By Carlena Knight
It’s been 19 months since former employees of regional carrier LIAT were placed on the breadline, but, to date, they are still awaiting their severance.
The airline’s operations folded last year shortly after the Covid-19 pandemic affected the region – and there have since been several offers put forward for the ex-workers to consider.
The most recent was a 50 percent compassionate payment of the amount owed through severance and other benefits by Prime Minister Gaston Browne. But that offer was previously refused by several unions representing the former employees.
But, following a meeting last month, representatives from the Leeward Islands Airline Pilots Association (LIALPA) showed a willingness to reach an agreement. Those discussions however also seem to be at a standstill, despite what both parties believed was a successful meeting.
This prompted PM Browne to call out the trade unions for “unreasonable demands” in regard to the monies owed to the workers.
Arian Blanchard, the Barbados Executive Member for LIALPA, has sought to bring some clarity to the situation and explained that although there was a clearer understanding for the executive at last month’s meeting, they cannot take this new offer back to their members to decide upon until proper documentation has been provided.
“We are a very responsible and caring executive. We are exploring all avenues to get the details that we needed to clarify within this proposal and we did so, but we cannot go back to our members and say ‘the prime minister said’; that is hearsay.
“We have to have this in the proposal so we can take it back to our members at which point the members would make their decision to accept the offer, but we have to have that document,” Blanchard explained on Observer AM yesterday.
She added that if the matter is not addressed in ample time, and if many of these former workers do not gain employment soon, the region runs the risk of a brain drain as many skilled pilots and engineers will eventually venture out of the Caribbean to get work.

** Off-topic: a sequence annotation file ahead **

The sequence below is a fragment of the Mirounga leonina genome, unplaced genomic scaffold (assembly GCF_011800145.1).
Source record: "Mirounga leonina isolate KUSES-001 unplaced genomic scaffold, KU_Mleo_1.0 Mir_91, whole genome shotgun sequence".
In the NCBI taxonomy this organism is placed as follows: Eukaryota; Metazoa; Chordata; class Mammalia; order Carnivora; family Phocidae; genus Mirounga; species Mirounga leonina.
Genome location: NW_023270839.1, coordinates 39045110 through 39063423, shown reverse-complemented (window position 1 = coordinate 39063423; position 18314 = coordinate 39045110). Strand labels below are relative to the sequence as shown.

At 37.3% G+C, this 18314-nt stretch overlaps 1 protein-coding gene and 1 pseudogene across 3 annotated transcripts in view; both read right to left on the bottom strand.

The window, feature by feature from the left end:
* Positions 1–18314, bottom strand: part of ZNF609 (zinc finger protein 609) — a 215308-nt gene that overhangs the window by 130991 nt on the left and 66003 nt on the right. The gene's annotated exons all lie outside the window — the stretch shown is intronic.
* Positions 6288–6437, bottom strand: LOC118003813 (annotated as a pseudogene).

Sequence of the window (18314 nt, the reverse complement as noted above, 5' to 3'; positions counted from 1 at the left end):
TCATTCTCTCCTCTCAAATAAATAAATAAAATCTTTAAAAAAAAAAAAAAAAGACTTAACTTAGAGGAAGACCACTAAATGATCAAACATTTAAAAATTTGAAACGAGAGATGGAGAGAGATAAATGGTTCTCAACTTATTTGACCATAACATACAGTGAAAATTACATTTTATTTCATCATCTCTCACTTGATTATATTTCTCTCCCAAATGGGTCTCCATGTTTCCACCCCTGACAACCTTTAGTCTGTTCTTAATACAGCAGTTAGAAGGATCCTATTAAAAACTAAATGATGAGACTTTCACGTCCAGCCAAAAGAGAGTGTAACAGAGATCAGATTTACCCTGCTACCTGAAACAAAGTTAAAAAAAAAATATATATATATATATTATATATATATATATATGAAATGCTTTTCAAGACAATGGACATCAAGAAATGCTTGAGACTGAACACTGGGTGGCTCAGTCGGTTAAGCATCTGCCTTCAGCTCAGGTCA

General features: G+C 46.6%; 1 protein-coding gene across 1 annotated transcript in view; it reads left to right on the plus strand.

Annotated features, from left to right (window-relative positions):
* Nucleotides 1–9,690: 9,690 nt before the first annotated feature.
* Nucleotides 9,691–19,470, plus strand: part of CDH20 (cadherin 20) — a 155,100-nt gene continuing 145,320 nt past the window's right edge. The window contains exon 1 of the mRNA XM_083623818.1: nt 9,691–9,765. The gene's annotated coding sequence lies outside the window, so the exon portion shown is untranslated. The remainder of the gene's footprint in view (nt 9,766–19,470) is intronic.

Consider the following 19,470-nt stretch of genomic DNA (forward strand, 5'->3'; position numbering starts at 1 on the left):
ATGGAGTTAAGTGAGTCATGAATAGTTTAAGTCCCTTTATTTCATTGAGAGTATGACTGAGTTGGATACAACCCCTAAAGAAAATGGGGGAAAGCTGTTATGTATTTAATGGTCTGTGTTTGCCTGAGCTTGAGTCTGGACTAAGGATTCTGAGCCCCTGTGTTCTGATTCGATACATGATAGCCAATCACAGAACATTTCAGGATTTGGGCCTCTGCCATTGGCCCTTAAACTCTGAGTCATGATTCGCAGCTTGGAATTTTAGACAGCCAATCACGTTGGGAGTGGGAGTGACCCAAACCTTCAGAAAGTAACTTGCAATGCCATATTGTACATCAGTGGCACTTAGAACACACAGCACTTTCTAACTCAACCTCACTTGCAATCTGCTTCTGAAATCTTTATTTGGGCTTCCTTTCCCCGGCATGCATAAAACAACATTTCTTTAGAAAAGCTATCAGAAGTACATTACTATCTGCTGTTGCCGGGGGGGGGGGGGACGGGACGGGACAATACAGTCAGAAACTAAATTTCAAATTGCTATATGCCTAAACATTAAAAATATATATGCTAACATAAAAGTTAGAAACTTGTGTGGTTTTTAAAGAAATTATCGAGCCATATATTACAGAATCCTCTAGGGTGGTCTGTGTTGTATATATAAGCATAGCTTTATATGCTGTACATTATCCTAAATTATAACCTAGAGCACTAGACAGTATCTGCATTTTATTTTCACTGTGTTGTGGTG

President of LIALPA, Patterson Thompson, aired his frustration over what he considers to be blatant disrespect by major shareholders and a lack of action.
Thompson said PM Browne cannot do this alone and that other prime ministers of the shareholder governments, to include Barbados’ Mia Mottley and St Vincent and the Grenadines’ Ralph Gonsalves, need to step up too.
“If you don’t want to join together with Mr Browne’s efforts then what can you do for us down there, you and Mr Gonsalves, and that is the issue. We talking about slavery and we went back 400 years; this happened in 2020, charity begins at home. Let us come together as a Caribbean and deal with the problem,” Thompson declared.
He shared that with the ongoing Covid pandemic, the former workers understand that things cannot happen right away, but said there could be some commitments made over a period of time.
“If you pay the money, maybe over two or three years, I may be able to live with that but just to cut us off at the knees, at the ankles, at the soles of our feet. We have served the countries, all of us, not only Bajans, not only Antiguans; it was Grenadians, it was Vincentians, St Lucians, Kittitians, Trinis, Guyanese,” he added.
Spencer said it had been a tough 19 months as many former staff are still unemployed and cannot pay some of their bills.
“I speak to a lot of members all the time, and mentally it is taxing because most people would be responsible for their family and in some cases, there are people that both of the breadwinners were employed by LIAT.
“So, in that context, I can just tell you right now, I don’t know how I am making it but I am making it and I can’t imagine how it is for some of my other colleagues as well,” she said.
Meanwhile, Thompson also responded to critics who say that LIALPA should take some of the blame for the closure of LIAT 1974 Ltd and for the failure of previous negotiations.
He not only denied such an accusation, but instead blamed management for several irresponsible decisions he said had contributed to the folding of the business.
“LIAT has made mistakes over a period of time. I am sick of these people running with nonsense that has been fed out there because they don’t want people to stand up and talk.
“The biggest problem with LIAT is that there was always political interference into the airline. It was never allowed to run as an airline business and that is the point,” Thompson added.
The airline, which is owned by the governments of Antigua and Barbuda, Barbados, Dominica, and St Vincent and the Grenadines, owes millions of dollars in severance and other entitlements to terminated workers across the region.